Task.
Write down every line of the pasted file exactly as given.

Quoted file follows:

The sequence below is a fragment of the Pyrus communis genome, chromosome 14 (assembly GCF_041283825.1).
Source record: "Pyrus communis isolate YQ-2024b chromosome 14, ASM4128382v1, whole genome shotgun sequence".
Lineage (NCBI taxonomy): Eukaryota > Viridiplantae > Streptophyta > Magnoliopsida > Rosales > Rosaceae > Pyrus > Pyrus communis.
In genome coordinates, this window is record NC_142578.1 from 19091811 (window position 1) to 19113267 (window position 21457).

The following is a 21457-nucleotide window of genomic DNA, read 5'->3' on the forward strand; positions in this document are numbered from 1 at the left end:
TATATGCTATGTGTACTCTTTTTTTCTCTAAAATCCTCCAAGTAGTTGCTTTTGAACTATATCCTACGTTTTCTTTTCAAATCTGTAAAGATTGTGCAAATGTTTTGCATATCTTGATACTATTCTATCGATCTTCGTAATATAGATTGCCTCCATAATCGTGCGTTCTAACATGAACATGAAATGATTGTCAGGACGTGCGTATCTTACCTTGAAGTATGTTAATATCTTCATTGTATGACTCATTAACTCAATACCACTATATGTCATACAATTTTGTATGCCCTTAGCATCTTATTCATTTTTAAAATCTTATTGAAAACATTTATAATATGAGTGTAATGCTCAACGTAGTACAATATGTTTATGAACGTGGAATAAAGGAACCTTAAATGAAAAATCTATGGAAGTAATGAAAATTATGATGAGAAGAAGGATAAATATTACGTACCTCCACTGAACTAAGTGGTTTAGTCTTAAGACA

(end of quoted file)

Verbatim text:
The sequence below is a fragment of the Pyrus communis genome, chromosome 14 (assembly GCF_041283825.1).
Source record: "Pyrus communis isolate YQ-2024b chromosome 14, ASM4128382v1, whole genome shotgun sequence".
Lineage (NCBI taxonomy): Eukaryota > Viridiplantae > Streptophyta > Magnoliopsida > Rosales > Rosaceae > Pyrus > Pyrus communis.
In genome coordinates, this window is record NC_142578.1 from 19091811 (window position 1) to 19113267 (window position 21457).

The following is a 21457-nucleotide window of genomic DNA, read 5'->3' on the forward strand; positions in this document are numbered from 1 at the left end:
TATATGCTATGTGTACTCTTTTTTTCTCTAAAATCCTCCAAGTAGTTGCTTTTGAACTATATCCTACGTTTTCTTTTCAAATCTGTAAAGATTGTGCAAATGTTTTGCATATCTTGATACTATTCTATCGATCTTCGTAATATAGATTGCCTCCATAATCGTGCGTTCTAACATGAACATGAAATGATTGTCAGGACGTGCGTATCTTACCTTGAAGTATGTTAATATCTTCATTGTATGACTCATTAACTCAATACCACTATATGTCATACAATTTTGTATGCCCTTAGCATCTTATTCATTTTTAAAATCTTATTGAAAACATTTATAATATGAGTGTAATGCTCAACGTAGTACAATATGTTTATGAACGTGGAATAAAGGAACCTTAAATGAAAAATCTATGGAAGTAATGAAAATTATGATGAGAAGAAGGATAAATATTACGTACCTCCACTGAACTAAGTGGTTTAGTCTTAAGACA